The Ohio State University College of Nursing has embarked on a new era of excellence, led by Associate Vice President for Health Promotion, University Chief Wellness Officer, and Dean of the College of Nursing Bernadette Melnyk, PhD, RN, FAANP, FNAP, FAAN. Under her leadership, the college is engaged in bold new strategic initiatives to lead cutting-edge transdisciplinary research that impacts outcomes in real-world settings. The college is located on the largest health sciences campus in the country and is one of seven health science colleges at Ohio State with outstanding collaborations with the world renowned Ohio State Wexner Medical Center and the Ohio State James Comprehensive Cancer Center. The college has three nationally renowned centers of excellence, including the Center for Women, Children and Youth, the Center of Excellence in Critical and Complex Care and the Center for Transdisciplinary Evidence-based Practice. It offers robust PhD and DNP programs as well as several other outstanding graduate and baccalaureate degrees. Faculty and students in the college are engaged in a wide variety of cutting-edge research in basic, biological and clinical research to improve health outcomes across the lifespan. Bold new research initiatives have been launched, including a recently funded National Institutes of Health/National Institute for Nursing Research T32 in child health. These two endowed professors will conduct cutting-edge research that impacts outcomes and mentor junior faculty as well as pre- and post-doctoral fellows. The Director of the Center for Women, Children and Youth will lead an outstanding group of faculty to expand the science and impact of research to improve outcomes in those populations. These are all 12-month positions, and continued NIH-funding is an expectation.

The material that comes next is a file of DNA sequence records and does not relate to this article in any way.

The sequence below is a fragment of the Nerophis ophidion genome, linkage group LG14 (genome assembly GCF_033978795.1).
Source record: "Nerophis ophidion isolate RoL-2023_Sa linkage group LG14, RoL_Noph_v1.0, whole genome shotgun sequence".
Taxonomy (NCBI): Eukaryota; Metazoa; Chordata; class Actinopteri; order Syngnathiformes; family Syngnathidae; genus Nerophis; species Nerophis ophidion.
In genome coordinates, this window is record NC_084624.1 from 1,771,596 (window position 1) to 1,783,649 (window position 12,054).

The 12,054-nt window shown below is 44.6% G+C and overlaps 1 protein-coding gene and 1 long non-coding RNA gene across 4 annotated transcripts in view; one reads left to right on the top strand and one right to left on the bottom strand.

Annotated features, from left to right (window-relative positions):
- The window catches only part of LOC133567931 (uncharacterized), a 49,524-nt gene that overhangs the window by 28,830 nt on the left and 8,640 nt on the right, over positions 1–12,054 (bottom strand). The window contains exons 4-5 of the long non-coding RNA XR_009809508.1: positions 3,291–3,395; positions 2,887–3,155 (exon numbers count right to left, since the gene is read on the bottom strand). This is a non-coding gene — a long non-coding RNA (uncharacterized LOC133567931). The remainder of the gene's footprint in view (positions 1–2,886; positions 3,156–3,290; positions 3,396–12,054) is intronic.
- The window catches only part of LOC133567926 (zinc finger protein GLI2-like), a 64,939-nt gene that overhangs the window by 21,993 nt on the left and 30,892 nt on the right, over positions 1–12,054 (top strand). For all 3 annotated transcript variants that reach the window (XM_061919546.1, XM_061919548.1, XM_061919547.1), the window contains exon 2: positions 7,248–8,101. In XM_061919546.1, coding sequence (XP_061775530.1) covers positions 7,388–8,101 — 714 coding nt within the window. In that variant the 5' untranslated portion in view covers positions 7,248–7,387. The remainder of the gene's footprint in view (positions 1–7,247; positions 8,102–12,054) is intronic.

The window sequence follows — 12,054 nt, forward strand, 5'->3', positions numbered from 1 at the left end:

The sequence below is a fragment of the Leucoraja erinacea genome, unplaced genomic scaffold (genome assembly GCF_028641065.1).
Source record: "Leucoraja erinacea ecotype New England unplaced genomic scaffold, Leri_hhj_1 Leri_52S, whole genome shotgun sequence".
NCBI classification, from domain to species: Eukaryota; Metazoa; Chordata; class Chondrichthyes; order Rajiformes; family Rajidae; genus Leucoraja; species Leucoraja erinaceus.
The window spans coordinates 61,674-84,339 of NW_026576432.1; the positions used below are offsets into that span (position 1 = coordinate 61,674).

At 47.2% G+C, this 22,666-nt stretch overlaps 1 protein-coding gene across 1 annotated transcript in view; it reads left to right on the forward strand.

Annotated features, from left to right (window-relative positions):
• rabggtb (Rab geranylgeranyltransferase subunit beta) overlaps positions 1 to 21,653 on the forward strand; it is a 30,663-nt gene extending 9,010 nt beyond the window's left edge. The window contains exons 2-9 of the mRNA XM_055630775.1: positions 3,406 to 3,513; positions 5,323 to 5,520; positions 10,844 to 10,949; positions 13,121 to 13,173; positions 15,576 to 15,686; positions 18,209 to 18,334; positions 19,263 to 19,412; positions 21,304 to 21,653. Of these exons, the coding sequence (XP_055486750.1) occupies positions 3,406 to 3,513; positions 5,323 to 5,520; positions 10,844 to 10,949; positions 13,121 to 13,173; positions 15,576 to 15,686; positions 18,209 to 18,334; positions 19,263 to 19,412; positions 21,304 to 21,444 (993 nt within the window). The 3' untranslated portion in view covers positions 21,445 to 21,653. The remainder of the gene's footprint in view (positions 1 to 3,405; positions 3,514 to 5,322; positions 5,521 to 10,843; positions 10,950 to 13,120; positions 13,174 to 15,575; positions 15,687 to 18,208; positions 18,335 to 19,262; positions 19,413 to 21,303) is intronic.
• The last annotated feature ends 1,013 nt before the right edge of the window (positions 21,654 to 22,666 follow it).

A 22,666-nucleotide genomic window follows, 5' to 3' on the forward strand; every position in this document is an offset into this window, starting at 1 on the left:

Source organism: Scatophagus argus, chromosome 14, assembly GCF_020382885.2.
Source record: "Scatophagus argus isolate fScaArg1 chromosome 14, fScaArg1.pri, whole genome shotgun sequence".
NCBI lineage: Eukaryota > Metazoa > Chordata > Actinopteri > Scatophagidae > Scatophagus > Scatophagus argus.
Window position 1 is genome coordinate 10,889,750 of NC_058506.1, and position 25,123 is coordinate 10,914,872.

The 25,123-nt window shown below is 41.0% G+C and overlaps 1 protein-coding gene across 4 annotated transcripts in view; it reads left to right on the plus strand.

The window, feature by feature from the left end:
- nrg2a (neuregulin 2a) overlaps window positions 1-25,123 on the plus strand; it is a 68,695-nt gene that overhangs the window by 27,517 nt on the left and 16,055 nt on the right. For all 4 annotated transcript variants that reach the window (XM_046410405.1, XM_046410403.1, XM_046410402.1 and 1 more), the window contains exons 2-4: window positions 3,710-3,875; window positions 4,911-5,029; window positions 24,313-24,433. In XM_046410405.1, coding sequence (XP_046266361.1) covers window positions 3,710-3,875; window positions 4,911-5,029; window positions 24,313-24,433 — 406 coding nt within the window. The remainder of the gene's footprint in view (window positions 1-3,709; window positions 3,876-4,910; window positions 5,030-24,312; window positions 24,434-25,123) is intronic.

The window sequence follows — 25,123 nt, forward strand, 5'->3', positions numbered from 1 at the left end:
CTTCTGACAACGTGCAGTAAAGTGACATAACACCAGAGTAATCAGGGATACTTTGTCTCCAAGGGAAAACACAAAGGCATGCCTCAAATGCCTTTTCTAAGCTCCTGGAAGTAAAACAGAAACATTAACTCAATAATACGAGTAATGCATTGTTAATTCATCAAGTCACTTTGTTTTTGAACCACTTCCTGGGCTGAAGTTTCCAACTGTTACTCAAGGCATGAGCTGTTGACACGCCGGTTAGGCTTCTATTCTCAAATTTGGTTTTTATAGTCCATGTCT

- Successful candidates will hold an earned PhD in nursing or related health discipline.
- a curriculum vitae consistent with appointment at the full professor (preferred) or associate professor rank
- history of sustained NIH and other extra-mural funded research
- commitment to diversity, innovation and transdisciplinary research and scholarship
- track record of leadership in mentoring students and faculty in research and scholarship
- track record of transdisciplinary collaboration
- excellent communication and team-building skills
- conducts extramurally funded research, preferably from NIH
- mentors faculty and doctoral students in research program development
- provides strategic leadership to the research centers within the college
- leads and/or assists with the development of center and T32 grant applications
- implements strategic initiatives related to research and scholarship development
All qualified applicants will receive consideration for employment without regard to race, color, religion, sex, sexual orientation, gender identity, national origin, disability status or protected veteran status.
Inquiries, nominations, or applications (including a cover letter, curriculum vitae and names of three references) should be directed electronically and in confidence to:
Bernadette Melnyk, PhD, RN, CPNP/PMHNP, FAANP, FNAP, FAAN
Associate Vice President for Health Promotion
University Chief Wellness Officer
Dean and Professor, College of Nursing
Professor of Pediatrics and Psychiatry, College of Medicine